I’m Todd L. Burns, and welcome to Music Journalism Insider, a newsletter about music journalism. I highlight some of the best stuff I hear, read, and watch every week; publish news about the industry; and interview writers, scholars, and editors about their work. My goal is to share knowledge, celebrate great work, and expand the idea of what music journalism is—and where it happens. Questions, comments, concerns? You can reach me anytime at email@example.com. And if you’re not already subscribed to the newsletter, you can do so at musicjournalisminsider.com.
Today in the newsletter: Interviews with Afrobeats expert Christian Adofo, Canadian music aficionado Michael Barclay, and social media savant Todd Hoover. Plus! Reading recommendations, a documentary about Tower Records, and more! But first…
Christian Adofo is a journalist, author, and cultural curator. He’s had bylines in The Guardian, Mixmag, and more. His latest project is A Quick Ting On Afrobeats, a book that “chronicles the social and cultural development of the eponymous music genre—tracing its rich history from the African continent all the way to the musical center of the Western world.” In this excerpt from our interview, Christian explains his research process for the book.
It was methodical. I explored musicologist literature from the likes of Francis Bebey, the late JH Kwabena Nketia and John Collins. Copious papers with extensive research from the Academia website. Getting into deep YouTube wormholes on channels making use of lost videos on accounts with song playlists, event promo and interviews documenting uni raves around Afrobeats/UK Funky. Podcasts. Also my own interview archive where I made use of transcripts and poignant reflections on the whole movement which are still relevant now.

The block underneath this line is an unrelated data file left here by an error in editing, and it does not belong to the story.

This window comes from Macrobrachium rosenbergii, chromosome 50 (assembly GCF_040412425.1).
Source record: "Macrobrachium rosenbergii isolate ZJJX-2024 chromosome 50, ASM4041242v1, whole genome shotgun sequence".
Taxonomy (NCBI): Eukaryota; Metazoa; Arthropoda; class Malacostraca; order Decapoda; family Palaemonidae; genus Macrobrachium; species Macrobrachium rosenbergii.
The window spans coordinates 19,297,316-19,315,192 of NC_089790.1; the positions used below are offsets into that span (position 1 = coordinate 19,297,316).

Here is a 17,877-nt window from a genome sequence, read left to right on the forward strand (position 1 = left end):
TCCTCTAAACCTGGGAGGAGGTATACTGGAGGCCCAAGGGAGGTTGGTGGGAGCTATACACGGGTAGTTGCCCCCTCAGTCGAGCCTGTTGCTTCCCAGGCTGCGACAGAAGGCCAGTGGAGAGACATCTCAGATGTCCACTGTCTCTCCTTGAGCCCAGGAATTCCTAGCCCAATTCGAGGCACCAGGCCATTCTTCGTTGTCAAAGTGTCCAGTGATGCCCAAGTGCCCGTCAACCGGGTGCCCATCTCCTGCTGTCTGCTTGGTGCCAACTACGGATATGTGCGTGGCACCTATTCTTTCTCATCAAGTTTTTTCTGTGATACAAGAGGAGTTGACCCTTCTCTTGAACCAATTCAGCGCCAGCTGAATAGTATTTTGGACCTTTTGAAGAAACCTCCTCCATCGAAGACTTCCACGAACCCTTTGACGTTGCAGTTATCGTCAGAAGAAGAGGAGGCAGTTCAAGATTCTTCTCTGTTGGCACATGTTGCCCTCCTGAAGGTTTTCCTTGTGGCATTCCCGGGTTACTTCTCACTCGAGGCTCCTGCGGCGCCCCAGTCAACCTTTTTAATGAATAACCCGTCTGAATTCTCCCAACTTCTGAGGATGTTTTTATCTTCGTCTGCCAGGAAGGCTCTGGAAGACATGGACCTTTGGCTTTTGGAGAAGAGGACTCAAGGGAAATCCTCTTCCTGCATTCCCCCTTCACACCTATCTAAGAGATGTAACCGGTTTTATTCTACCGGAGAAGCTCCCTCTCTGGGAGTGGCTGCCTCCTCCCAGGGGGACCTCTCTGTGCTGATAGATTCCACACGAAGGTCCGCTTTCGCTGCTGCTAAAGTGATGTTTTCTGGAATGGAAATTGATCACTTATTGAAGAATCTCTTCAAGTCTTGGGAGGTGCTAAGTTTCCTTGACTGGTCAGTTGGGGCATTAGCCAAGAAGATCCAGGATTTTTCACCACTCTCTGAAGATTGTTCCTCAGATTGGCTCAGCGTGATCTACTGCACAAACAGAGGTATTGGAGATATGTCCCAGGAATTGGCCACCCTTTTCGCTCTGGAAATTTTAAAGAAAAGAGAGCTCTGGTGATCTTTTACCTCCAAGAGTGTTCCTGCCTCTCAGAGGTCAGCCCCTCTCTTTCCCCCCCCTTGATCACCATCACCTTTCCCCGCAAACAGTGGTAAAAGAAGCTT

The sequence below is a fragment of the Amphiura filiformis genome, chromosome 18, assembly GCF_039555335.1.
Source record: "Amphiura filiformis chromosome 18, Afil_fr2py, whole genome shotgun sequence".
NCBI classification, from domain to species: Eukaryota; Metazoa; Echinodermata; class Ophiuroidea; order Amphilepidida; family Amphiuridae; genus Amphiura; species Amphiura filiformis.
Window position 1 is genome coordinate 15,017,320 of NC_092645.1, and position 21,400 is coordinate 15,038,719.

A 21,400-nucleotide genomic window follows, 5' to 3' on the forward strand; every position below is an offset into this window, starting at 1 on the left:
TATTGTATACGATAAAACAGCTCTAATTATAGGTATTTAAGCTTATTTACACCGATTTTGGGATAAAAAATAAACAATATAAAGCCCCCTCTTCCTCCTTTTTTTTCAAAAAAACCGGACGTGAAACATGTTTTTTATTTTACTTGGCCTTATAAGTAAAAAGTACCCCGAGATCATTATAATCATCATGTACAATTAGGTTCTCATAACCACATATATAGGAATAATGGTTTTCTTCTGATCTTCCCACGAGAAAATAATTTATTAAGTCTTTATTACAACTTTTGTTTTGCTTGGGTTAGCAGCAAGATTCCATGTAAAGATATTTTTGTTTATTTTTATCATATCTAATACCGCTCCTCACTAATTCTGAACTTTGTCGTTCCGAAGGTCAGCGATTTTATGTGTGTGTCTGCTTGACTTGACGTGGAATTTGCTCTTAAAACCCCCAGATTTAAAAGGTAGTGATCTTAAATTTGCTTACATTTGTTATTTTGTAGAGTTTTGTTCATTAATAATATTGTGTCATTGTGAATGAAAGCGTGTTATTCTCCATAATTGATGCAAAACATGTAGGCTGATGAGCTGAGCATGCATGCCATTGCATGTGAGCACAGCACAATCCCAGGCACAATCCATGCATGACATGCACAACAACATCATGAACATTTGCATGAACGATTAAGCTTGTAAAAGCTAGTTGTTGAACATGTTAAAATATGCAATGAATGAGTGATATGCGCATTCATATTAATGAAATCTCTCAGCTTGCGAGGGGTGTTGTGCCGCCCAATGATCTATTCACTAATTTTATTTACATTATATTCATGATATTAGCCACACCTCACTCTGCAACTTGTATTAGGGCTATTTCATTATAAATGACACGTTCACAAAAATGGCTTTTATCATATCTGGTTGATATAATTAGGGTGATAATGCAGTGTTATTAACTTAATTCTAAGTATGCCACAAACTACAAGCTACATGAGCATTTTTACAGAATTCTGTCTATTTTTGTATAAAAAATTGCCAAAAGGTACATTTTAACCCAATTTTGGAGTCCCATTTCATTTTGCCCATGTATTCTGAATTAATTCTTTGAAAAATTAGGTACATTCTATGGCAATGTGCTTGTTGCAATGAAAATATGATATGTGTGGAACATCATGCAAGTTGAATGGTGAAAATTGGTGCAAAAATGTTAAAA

How did you go about writing the actual book?
My process usually consists of watching and reading for research. Jotting down relevant quotes for each chapter and then proceeding to write themes I want to make a pit stop at before I conclude a chapter. Also, ensuring it flows into the next cohesively. I also like to write from pen to scrap paper first to edit as I go along and not find myself opening a laptop without my thoughts already down, ready to type up. So, in a way, you can say there was an eco-friendly recycling aspect in bringing this book to life through this process too.
From Christian Adofo:
I would like to highlight the Free Books Campaign which started in 2020 led by Sofia Akel who gets books by authors of colour—who are typically underrepresented in the publishing industry and education system—to those who are unable to access them, by donating books to individuals, families, youth clubs, community centres, charities and schools in the UK.